Sabbath were every kind of awesome. Just hearing Ozzy’s voice for the first time while the stage was still shrouded in darkness was unbelievable. He might not be the best singer in the world, but his voice is unreal. I read somewhere recently that in the entire lyrics of the first Sabbath album, there are only two or three words that are longer than two syllables. Thankfully the guitar riffs are where it’s at with this band, rather than the wordplay, and it was really Tony Iommi who was the star of the show.

Highlight: War Pigs

A few days later, I flew down to Dunedin on my own (leaving a heavily pregnant wife at home with our 16-month old) to see Aerosmith. I don’t think I ever thought they would play in New Zealand, so I was ecstatic when I heard they’d announced a show, but then equally dismayed that their one and only show was to be in a city in the deep south of the country.

A cheap flight with Jetstar, and some cheap accommodation meant the trip wasn’t too expensive, but I didn’t account for how wilfully backwards they are down there. The airport is about half an hour’s drive out of the city, and there’s no public transport from one to the other. So the choice was a $70 taxi ride or a $30 shuttle minibus. Somebody is getting very rich off this arrangement.

It hardly stopped raining in Dunedin all the time I was down there. As soon as I reached my accommodation, I braved the rain to walk down to the local supermarket (going down the same hill that the steepest street in the world is on, just a few streets away). I instantly regretted my choice of footwear – a pair of old Adidas with a hole in one of the soles. Grr. I had to spend the next couple of days with plastic bags lining my right foot to keep it dry – to various shades of success.

FBS_ASmithNew

There’s a couple of rumours why Aerosmith chose to play somewhere so isolated. Either the promoter offered them big bucks to play there (and there only) – or the other thing I’ve heard is that Auckland doesn’t have an indoor venue big enough for one show (the Forsyth Barr stadium in Dunedin has a roof, which my right foot was very thankful of) and they didn’t want to risk an outdoor show because of the weather at this time of year. I think the former seems the more likely. Elton John did exactly the same thing a couple of years ago, and avoided both Auckland and Wellington to play down there.

The thing is, Aerosmith undersold. The stadium’s capacity is 40,000 but they only sold 20,000 tickets – and according to some bloke from the Dunedin Hotel and Motel association, all the accommodation was booked up. So I don’t know where they expected people to stay the night, if the show had sold out?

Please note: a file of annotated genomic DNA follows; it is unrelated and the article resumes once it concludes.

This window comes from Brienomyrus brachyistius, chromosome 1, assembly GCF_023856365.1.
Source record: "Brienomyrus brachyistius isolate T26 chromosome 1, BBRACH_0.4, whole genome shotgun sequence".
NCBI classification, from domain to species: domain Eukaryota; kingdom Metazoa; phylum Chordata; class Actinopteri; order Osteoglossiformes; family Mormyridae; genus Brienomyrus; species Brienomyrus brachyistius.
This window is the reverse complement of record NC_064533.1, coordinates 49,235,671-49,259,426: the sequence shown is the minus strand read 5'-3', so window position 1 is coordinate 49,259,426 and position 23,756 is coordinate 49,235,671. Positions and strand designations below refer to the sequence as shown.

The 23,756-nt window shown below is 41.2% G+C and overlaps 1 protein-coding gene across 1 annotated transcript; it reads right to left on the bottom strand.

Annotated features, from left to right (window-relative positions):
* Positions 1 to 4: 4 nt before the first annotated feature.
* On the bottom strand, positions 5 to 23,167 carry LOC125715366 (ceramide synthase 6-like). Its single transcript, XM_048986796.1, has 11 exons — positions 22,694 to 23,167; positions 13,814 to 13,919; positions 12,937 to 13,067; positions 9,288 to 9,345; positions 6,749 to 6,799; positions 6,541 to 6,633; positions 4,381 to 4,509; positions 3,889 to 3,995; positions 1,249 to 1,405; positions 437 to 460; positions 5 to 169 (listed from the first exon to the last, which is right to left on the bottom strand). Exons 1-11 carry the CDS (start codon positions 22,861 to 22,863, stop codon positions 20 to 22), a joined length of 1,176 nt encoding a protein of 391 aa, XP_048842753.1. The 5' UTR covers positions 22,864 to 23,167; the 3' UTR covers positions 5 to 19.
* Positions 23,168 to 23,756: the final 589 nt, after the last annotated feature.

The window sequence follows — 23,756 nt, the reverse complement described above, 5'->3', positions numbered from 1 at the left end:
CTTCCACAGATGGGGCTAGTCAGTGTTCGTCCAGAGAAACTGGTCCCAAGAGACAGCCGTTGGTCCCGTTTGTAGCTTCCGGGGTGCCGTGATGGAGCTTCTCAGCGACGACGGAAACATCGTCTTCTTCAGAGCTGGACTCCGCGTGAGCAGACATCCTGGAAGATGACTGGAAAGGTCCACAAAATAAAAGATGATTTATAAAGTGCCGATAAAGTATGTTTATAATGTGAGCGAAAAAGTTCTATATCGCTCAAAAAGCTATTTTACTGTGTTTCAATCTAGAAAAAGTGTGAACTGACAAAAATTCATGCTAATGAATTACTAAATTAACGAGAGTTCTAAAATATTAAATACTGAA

Still, I’ll take the opportunity. My favourite band, and all that.

dead daisies

Some of the support bands left a lot to be desired. Local try-hards Diva Demolition kicked things off with a short set – short on melody. They were followed by arrogant cocks Head Like A Hole, whose only saving grace was a great cover of El Bosso’s I’m On Fire. The next band up was The Dead Daisies – whose truly awful name was rivalled only by their truly awful middle-of-the-road Dad rock.

Wolfmother

Finally, Wolfmother saved the day. I’d been a fan of their first album, but then they sort of drifted off my radar over the last couple of years. They bounced onto the stage like puppies with their huge hair, and played a set that really warmed the stadium up. Apparently this was to be the last Wolfmother show, with lead singer Andrew Stockdale intending to tour and release work under his own name going forward.

Highlight: Joker & The Thief

Half an hour later, Aerosmith took the stage. This was the fifth time I’ve seen them, and again the set was very different to the last time I saw them, indicating that they’re getting more and more comfortable playing their older material. The set list seemed to alternate between old songs and new (Geffen onwards) songs, which was nice to hear after the Geffen heavy sets they played the first three times I saw them.

Aerosmith

The highlight for me was No More No More, one of my favourite songs from Toys In The Attic, which I’d never seen them play live before; and their version of Come Together – again a song that I’ve never seen them play live, but know like the back of my hand from listening to their studio version countless times.